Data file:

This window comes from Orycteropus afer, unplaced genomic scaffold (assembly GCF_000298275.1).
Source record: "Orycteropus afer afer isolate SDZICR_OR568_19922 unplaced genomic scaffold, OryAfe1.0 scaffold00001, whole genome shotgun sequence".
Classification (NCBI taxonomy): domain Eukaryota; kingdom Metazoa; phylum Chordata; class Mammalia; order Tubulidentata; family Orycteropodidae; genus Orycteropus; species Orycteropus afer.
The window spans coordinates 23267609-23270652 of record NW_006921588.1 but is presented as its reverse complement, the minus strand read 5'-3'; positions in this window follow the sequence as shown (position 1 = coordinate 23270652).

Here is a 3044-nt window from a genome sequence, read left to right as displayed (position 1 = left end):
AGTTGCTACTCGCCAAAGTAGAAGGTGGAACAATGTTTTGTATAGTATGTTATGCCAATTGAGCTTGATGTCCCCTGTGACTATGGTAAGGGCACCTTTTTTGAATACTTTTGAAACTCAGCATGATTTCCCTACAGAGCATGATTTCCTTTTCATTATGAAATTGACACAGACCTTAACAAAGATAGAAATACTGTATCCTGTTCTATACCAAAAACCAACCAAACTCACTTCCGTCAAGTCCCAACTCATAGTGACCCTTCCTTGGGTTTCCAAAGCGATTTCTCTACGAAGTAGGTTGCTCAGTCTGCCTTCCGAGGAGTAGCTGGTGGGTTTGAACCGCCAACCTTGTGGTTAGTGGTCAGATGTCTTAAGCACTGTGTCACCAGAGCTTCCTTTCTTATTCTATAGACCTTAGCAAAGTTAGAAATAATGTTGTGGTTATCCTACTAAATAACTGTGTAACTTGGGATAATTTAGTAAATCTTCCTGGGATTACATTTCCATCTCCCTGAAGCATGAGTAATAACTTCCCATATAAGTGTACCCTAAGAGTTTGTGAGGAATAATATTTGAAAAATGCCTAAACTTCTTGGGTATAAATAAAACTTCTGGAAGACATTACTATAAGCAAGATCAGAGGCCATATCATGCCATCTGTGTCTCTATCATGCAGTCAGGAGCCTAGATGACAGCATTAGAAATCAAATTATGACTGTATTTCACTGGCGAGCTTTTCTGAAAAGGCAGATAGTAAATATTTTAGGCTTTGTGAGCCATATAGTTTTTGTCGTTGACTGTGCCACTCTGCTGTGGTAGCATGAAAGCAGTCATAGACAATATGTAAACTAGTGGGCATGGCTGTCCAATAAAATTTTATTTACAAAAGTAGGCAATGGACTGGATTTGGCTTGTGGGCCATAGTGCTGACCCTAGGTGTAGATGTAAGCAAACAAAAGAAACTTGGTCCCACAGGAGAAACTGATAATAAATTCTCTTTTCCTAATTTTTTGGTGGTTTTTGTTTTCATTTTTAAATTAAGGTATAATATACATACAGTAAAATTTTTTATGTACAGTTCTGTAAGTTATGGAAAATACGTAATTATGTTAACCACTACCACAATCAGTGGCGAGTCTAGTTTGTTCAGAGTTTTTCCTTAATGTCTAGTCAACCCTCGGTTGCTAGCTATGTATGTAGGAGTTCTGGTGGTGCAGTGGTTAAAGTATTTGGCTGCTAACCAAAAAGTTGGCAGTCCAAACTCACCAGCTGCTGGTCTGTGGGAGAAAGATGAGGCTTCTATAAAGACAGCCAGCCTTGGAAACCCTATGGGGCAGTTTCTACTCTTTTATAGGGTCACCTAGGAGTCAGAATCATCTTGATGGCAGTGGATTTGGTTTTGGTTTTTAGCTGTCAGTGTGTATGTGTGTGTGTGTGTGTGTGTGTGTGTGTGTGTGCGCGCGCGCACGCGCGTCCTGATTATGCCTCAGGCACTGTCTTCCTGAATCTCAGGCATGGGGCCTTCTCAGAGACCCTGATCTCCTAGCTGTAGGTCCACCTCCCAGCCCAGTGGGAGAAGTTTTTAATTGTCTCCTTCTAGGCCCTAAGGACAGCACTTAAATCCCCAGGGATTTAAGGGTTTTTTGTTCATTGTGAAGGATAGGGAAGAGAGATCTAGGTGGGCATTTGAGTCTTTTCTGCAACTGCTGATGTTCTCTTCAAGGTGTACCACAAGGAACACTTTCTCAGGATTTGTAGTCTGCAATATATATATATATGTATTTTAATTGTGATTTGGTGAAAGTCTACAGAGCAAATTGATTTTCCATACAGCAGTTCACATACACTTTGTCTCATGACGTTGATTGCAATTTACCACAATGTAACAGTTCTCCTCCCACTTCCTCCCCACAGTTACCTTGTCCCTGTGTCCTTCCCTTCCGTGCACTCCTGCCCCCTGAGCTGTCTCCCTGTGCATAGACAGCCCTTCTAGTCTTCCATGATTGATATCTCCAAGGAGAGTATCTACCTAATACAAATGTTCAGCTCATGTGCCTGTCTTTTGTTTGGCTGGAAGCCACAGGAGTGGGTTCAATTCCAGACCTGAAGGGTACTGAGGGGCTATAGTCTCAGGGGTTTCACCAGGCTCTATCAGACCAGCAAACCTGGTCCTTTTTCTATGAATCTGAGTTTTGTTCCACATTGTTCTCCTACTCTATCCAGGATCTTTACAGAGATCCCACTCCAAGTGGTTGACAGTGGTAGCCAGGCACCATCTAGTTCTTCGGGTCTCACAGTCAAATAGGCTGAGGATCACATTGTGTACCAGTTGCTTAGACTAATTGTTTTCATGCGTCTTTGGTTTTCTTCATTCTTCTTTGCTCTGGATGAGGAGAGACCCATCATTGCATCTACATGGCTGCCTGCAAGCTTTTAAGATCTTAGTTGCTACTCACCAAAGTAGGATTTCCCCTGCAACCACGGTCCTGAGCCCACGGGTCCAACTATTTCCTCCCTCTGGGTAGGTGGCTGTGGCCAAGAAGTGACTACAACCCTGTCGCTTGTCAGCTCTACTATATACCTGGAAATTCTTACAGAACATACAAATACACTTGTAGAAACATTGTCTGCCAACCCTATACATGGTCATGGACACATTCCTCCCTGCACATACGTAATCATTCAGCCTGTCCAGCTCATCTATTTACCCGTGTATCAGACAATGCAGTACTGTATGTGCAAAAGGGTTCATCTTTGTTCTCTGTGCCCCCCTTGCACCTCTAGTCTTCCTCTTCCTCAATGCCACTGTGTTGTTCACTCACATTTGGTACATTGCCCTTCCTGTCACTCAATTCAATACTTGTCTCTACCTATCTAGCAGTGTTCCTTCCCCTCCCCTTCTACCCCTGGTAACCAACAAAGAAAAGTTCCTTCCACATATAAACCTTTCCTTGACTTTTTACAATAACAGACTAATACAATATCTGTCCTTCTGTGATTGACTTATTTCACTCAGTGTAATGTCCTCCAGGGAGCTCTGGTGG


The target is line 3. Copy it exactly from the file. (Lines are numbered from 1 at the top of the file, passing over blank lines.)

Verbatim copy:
Classification (NCBI taxonomy): domain Eukaryota; kingdom Metazoa; phylum Chordata; class Mammalia; order Tubulidentata; family Orycteropodidae; genus Orycteropus; species Orycteropus afer.